Do you know what to do when someone gets shot or stabbed? A U.Md. center wants to teach you

This is part of WTOP’s continuing coverage of people making a difference from our community authored by Stephanie Gaines-Bryant. Read more of that coverage.

Trauma surgeon Dr. Bethany Strong with University of Maryland Capital Region Health. (Courtesy Bethany Strong)

With gun violence on the rise in many Maryland communities, would you know what to do if a friend, loved one or stranger was shot?

The University of Maryland Capital Region Health is trying to educate the community on how to respond to the victim of a gunshot wound.

Trauma surgeon Dr. Bethany Strong, who works at the hospital, says the first thing a person should do is make sure that they are safe.

“We don’t want any second victims,” she said.

Strong is also the medical director of the Capital Region Violence Intervention Program (CAP-VIP). As the only Level Two trauma center in Prince George’s County and the second busiest in the state, she said the center wants the community to be proactive with injuries before a patient gets to the hospital.

That means, she said, learning how to stop the bleeding after a stab or gunshot wound and how to properly use a tourniquet.

She said the center wants people to “feel comfortable when it comes to using things like belts, scarves, anything that’s long and thin as a tourniquet that can help stop bleeding from the arms or the legs.”

She said, unfortunately, it’s going to hurt when you put on the tourniquet, “You’re going to have to create some sort of discomfort in order get the bleeding to stop.”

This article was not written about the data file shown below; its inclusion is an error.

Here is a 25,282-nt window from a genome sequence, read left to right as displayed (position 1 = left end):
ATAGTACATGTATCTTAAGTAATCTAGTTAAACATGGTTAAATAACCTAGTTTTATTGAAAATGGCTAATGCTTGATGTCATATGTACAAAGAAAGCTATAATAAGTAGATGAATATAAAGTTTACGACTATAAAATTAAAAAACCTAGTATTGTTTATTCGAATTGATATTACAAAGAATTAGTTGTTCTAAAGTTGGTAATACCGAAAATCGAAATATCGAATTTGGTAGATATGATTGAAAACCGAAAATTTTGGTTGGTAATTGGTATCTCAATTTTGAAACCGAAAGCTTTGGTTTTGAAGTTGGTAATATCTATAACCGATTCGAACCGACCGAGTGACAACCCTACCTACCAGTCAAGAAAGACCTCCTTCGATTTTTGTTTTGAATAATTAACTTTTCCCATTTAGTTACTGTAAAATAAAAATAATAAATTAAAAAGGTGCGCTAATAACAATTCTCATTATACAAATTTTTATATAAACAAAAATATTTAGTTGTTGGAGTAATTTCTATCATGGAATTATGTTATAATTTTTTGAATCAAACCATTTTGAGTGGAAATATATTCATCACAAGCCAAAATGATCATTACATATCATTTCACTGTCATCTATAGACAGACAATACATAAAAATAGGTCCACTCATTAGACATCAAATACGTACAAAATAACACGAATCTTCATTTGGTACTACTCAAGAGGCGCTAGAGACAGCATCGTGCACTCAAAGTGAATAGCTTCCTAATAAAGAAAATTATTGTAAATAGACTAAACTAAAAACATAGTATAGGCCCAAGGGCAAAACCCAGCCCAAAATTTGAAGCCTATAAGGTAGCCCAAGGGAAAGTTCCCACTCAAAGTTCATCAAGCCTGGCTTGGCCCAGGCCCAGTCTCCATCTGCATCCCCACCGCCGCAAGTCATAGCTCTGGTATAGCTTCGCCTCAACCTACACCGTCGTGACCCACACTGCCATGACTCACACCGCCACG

The violence intervention program will host an Injury Prevention and Community Wellness Fair on Saturday, July 1, at the University of Maryland Capital Region Medical Center in Largo, providing resources, training, trauma awareness and empowerment to the community.

“Our programs at the hospital are all about community outreach and empowerment,” Strong said.

The fair will have “stop the bleed” training, which includes tourniquet placement, CPR with Prince George’s County Fire and EMS, and Narcan or overdose training from other community partners. There will also be blood pressure checks and cancer screening.

“We will also leave room for joy,” Strong said.

There will also be family friendly activities including a Double Dutch jump-rope competition and face painting.

A logo for the University of Maryland Capital Region Health. (Courtesy University of Maryland)

Stephanie Gaines-Bryant

Stephanie Gaines-Bryant is an Anchor and Reporter for WTOP. Over the past 20 years, Stephanie has worked in several markets, including Baltimore, Washington, Houston and Charleston, holding positions ranging from newscaster to morning show co-host.

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